From zero revenue to a billion-dollar market capitalization, Upland Software has exponentially grown its business through M&A acquisitions, but how did they do it? In this article, Austin Woody, Senior Vice President of M&A and Corporate Development at Upland Software, explains how to grow purely on acquisitions.
"The value of the whole should be much greater than the sum of the parts." - Austin Woody
In the beginning, Austin’s team had a very loose thesis. They tracked down a huge opportunity in the enterprise software industry and decided to go from there. Upland Software’s approach to M&A is programmatic, they do a series of small deals rather than executing a big transformative deal. This strategy has allowed Upland Software to create immense value, resulting in seven function buying centers.
The biggest challenge when starting out was sourcing deals. Upland Software had no credibility in the market or history of transactions, so they relied on bankers and cold calling. It's safe to say that they were very reactive and that their integration plan was based on the target company.
However, as soon as they got their first deal, it started snowballing from there. Now that Upland Software has established themselves as a credible buyer in their industry, they have no problem landing proprietary deals.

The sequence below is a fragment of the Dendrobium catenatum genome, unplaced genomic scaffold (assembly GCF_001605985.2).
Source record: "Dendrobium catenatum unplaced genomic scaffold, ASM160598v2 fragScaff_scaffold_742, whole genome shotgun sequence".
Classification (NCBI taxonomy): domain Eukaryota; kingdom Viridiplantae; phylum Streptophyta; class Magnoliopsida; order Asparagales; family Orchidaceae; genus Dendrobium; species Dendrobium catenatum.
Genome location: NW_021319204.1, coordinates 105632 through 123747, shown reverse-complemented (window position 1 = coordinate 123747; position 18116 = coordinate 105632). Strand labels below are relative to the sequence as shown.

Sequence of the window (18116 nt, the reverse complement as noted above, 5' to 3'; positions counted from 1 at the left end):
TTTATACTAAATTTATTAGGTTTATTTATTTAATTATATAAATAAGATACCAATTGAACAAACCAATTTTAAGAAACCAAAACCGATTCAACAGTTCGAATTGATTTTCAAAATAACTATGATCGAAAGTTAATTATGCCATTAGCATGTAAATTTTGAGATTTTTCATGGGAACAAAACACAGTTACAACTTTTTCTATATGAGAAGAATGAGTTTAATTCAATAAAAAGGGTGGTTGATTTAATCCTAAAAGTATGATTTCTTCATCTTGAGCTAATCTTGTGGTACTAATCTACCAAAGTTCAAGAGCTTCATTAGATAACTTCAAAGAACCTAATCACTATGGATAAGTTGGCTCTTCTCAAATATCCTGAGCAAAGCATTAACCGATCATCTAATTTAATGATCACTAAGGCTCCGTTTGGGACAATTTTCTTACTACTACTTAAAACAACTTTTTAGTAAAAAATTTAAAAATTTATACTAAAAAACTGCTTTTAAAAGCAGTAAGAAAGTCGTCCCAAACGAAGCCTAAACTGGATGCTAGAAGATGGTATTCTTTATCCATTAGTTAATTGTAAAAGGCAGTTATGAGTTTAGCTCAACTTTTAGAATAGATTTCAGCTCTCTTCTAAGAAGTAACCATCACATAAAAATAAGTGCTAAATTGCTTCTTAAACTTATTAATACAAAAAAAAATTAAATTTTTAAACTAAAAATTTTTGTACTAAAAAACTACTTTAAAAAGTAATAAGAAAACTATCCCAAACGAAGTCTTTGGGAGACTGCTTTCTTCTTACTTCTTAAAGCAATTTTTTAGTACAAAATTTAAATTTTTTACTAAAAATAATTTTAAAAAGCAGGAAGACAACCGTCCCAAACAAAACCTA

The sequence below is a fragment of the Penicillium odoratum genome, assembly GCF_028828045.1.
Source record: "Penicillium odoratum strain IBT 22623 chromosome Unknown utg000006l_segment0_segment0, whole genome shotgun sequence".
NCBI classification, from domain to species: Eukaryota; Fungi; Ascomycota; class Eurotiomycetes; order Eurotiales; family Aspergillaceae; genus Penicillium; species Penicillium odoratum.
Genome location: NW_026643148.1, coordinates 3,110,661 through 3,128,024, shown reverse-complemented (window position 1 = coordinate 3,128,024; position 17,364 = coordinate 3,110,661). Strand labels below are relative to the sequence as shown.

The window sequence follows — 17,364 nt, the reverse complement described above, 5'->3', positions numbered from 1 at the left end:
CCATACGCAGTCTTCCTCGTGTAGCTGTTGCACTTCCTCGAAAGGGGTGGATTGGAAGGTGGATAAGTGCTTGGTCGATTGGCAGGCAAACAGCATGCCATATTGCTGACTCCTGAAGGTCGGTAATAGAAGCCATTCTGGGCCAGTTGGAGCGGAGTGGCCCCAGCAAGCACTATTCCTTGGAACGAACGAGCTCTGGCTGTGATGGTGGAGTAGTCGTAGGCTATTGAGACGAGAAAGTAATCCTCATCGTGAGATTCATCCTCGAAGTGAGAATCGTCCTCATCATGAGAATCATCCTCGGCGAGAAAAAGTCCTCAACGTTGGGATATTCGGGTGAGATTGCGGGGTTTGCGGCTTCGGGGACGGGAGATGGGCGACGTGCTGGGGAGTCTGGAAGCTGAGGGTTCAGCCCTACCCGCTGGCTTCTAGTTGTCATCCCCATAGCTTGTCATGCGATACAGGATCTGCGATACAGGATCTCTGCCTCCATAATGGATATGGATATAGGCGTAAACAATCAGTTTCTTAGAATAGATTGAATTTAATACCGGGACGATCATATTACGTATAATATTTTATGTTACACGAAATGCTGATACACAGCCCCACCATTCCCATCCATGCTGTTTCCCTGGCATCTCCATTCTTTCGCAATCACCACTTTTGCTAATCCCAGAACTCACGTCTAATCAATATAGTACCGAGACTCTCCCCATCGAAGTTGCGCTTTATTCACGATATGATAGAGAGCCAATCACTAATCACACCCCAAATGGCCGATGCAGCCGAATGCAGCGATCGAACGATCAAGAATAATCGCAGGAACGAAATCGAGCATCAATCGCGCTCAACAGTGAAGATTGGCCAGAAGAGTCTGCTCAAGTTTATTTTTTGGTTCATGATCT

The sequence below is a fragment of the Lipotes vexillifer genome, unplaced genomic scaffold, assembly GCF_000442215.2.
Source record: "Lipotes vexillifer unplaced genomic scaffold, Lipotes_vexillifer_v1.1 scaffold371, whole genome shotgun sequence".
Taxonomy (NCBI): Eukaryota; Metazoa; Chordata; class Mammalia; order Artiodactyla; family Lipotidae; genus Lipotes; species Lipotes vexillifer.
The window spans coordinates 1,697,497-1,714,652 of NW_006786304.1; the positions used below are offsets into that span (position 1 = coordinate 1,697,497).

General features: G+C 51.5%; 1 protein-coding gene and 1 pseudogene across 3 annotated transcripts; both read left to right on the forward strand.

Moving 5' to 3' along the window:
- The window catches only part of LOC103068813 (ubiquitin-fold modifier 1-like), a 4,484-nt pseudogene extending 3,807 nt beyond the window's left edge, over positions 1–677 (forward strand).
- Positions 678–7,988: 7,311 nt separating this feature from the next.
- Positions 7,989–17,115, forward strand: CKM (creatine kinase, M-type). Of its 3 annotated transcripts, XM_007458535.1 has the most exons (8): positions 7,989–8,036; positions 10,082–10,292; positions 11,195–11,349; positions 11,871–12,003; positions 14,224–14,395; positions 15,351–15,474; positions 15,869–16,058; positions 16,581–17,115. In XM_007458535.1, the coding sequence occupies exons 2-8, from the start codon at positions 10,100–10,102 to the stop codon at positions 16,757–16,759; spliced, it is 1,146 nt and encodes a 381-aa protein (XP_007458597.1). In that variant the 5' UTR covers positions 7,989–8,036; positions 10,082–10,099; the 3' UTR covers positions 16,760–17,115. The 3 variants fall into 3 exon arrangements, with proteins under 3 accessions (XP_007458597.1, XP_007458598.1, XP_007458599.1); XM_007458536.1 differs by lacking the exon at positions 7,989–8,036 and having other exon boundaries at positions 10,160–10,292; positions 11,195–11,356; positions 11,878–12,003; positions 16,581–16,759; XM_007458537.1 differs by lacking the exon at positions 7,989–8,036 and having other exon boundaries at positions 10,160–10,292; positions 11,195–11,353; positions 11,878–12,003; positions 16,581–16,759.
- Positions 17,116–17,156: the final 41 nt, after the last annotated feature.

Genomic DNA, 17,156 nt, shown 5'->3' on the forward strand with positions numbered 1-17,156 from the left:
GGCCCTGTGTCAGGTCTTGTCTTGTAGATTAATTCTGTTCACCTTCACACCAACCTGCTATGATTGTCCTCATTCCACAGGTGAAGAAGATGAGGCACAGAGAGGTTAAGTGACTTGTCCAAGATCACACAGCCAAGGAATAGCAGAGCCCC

One of the things that they started doing is socializing the acquisition strategy to the entire organization to motivate everyone to bring ideas. The primary goal is to make every employee feel like a part of the M&A process and make them the lead source of deals.
Like every other company, their M&A function started with Austin wearing many hats, and then he would borrow people from different parts of the entire organization to help with the transaction. Over time, as they grew bigger, the team has expanded, as having dedicated M&A people is essential for serial acquirers. There are now six dedicated people, but everyone is still very much involved.
The integration process is a product of experience through thirty-one acquisitions. Now, the integration thesis and philosophy impacts sourcing to the point where they already know from the beginning if the target company fits in within the thesis.
Upland Software has employed a dedicated integration team to be involved very early in the process. If it's a complex deal, they are involved pre-LOI. If the team predicts that the integration will be too complicated, they will kill the deal instantly.
Through experience and repetition, Austin's advice to any acquirer is to follow your gut and strategy. Make informed decisions and don't let anyone talk you into making an acquisition if you are not 100% comfortable with the deal. If you have a good framework and a list of company profiles, stick to it!